When her grandmother died in 2006, Bagshaw moved to St. Thomas in the Virgin Islands, where she continued to paint, incorporating the rich colors of the tropics. She also experimented with micaceous clay, alternating between Mimbres influences and the geometry of Mondrian and Kandinsky.

It was while watching an island sunrise on the beach one morning that Bagshaw felt a spiritual summons home from her grandmother.

Tisdale traced a shift to a bolder palette in Bagshaw’s move from St. Thomas back to Santa Fe in 2009. She opened Golden Dawn Gallery, the English translation of Pablita’s Tewa name.

“I would go down there and see her, and I started watching her paint,” Tisdale said. “That was when I learned how this whole layering technique works. She’s only been painting for 20 years, and what she’s done in that 20 years is really amazing. That lineage is very important to her. But she doesn’t want to be known just for that.”

Many of the paintings bear poetic, oblique titles like “Teaching My Spirit to Fly,” “Out There From in Here” and “Musings and Miracles.”

The latter is a symphony in turquoise, all angles and arches coalescing into three silhouettes at once familiar and mysterious.

“That was my way of putting us all together into a dialogue,” Bagshaw said. “I wasn’t channeling, because that sounds very Santa Fe. But what I was doing was calling on a woman being that was my mother, my grandmother and myself.”

“Ancestral Procession” combines non-representational with recognizable imagery in five silhouettes.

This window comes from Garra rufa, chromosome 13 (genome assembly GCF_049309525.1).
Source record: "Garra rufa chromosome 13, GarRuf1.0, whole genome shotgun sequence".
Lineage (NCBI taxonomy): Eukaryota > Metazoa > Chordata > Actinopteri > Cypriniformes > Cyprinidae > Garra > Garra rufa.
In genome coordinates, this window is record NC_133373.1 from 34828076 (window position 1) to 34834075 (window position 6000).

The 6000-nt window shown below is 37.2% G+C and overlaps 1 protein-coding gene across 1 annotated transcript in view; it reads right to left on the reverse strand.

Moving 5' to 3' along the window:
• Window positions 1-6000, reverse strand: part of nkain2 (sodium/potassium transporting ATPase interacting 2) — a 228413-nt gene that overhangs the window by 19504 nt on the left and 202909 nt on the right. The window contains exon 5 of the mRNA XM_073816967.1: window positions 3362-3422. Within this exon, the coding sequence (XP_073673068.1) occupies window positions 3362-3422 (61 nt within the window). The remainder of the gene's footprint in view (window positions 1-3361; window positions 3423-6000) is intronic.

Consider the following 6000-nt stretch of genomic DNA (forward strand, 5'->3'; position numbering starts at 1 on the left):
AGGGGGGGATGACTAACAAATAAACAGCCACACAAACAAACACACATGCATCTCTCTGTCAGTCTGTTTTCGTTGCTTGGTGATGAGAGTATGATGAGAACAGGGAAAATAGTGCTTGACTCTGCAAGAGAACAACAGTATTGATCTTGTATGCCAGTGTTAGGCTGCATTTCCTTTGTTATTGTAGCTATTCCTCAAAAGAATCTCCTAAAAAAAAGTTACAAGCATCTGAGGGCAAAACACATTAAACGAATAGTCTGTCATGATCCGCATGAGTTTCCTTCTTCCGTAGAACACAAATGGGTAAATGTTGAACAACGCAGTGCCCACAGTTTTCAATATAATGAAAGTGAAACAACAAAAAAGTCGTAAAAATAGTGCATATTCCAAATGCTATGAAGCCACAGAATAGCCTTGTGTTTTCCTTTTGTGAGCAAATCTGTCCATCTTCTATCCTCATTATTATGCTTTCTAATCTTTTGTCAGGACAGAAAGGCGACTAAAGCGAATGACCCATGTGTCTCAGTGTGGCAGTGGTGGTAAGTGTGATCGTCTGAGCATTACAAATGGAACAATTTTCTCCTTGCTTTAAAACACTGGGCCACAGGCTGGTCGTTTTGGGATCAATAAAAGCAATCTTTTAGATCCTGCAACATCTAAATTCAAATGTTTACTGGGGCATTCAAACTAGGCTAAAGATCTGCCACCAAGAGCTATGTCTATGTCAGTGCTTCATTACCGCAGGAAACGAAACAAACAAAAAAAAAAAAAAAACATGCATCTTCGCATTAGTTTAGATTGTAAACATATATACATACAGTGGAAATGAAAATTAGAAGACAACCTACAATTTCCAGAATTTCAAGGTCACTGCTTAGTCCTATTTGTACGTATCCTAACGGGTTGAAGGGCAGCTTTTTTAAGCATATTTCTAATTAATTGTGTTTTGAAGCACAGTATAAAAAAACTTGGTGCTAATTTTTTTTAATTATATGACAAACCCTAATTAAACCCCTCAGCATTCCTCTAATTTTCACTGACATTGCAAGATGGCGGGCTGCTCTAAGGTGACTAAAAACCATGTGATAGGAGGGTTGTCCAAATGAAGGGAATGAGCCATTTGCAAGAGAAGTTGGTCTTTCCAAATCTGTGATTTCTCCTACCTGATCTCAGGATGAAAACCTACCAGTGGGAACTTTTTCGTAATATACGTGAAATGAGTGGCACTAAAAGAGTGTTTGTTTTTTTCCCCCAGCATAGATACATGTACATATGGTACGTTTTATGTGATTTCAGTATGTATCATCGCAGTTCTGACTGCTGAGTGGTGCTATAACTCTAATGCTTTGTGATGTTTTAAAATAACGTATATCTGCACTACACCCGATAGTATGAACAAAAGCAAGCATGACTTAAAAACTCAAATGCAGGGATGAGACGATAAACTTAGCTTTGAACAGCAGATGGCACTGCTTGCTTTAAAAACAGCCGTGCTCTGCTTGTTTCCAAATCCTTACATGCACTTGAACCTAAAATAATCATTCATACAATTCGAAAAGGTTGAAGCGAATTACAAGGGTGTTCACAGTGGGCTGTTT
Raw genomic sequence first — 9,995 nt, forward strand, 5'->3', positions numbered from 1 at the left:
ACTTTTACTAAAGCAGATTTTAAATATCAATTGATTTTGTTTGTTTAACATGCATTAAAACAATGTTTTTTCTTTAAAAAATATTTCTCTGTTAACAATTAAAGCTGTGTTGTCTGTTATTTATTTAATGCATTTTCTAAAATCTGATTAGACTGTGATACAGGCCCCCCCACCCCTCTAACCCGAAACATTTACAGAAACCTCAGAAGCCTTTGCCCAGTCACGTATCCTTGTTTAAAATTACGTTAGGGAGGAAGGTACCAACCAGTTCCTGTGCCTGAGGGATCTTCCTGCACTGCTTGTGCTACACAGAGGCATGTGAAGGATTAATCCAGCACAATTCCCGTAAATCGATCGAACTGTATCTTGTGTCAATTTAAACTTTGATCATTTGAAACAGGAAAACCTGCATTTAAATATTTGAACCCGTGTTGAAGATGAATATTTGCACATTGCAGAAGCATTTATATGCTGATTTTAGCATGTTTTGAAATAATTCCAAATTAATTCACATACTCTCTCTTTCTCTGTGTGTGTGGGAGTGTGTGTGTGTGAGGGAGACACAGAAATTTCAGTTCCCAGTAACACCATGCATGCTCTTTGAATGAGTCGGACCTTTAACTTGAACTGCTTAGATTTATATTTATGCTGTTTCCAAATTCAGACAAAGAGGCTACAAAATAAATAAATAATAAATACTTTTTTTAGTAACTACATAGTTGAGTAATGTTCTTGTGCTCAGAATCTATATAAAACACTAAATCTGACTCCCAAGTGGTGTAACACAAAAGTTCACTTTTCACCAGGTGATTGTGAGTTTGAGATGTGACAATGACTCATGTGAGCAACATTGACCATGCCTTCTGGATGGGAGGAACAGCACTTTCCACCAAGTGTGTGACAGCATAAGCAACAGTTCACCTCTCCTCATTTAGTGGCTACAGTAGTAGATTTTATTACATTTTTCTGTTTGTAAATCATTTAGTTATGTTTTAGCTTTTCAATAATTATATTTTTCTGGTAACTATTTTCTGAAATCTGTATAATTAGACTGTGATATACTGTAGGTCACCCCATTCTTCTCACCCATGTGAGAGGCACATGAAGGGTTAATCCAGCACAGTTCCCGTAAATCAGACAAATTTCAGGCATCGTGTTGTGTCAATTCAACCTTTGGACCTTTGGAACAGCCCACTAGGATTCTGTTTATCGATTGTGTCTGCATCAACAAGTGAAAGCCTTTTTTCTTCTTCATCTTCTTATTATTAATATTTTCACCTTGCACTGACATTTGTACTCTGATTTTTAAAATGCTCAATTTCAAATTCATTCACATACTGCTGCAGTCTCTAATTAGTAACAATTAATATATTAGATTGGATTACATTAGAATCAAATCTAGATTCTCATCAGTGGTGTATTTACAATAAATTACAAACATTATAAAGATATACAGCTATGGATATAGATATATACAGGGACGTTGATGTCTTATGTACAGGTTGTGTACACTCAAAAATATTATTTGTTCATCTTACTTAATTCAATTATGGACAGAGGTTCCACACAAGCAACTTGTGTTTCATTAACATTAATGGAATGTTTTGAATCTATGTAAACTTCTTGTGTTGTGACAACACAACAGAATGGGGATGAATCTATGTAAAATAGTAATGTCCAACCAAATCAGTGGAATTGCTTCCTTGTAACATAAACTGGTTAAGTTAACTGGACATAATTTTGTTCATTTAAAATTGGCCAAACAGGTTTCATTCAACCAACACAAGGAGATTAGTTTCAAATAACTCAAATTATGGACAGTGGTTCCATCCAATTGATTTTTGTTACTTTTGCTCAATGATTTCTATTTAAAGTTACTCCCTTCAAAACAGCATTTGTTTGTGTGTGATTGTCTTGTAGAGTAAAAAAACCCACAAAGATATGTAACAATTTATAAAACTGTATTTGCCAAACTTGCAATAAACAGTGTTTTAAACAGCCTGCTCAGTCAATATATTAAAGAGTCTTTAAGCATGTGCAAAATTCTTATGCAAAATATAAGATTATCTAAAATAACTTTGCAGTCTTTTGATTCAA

“You have Pablita’s headdresses,” Bagshaw said. “Then two after those represent images my mother painted. The two middle ones are (my own). The water one with the flying plumes, that’s mine.

“Let’s have them wear moccasins,” she continued. “Let’s give them faces, let’s give them this immediate, wild but harmonious coloring. And it grew into ‘Ancestor’s Procession.’ ”

Voraciously creative, Bagshaw is completing a memoir as she seeks funding for a Pablita Velarde Museum. Tisdale is working on biographies about both Pablita and Helen.

For Bagshaw, the number three grounds her to both nature and nurture, as well as the divine. Astrophysicists instantly recognize her appropriation of the golden ratio and the Fibonacci sequence in her paintings. In the latter, the next number is produced by adding up the two numbers preceding it: 0, 1, 1, 2. The numbers appear in nature through seeds, flowers, petal, pine cones, fruit and vegetables.

“I just love that,” Bagshaw said. “For me, it gives a natural balance. Everything in the universe –– looking at the galaxies the way they spiral out, look at the butterflies, look at the shells.

“I hated mathematics; I could never get why I needed to do that,” she continued. “I realized it pertains to just about everything that happens. Everything in this world is structured in some mathematical sequence. When I stand in front of my painting, I can either do it intuitively or I can try to put some sort of sequence together. There’s a lot of hidden math stuff in my paintings.”

The ancient Kaballah used mathematical sequences in religious rituals, she added. That fascination with a mathematical exploration of the universe culminated with her “Woman Made of Fire.”A spiral of blue dots emanates from the figure’s mouth: Bagshaw incorporated a Fibonacci sequence in composing the grid anchoring the composition, adding paint layers in the same pattern.

Mother, grandmother and daughter are in balance.

“This is my perception of the female image of God,” she said.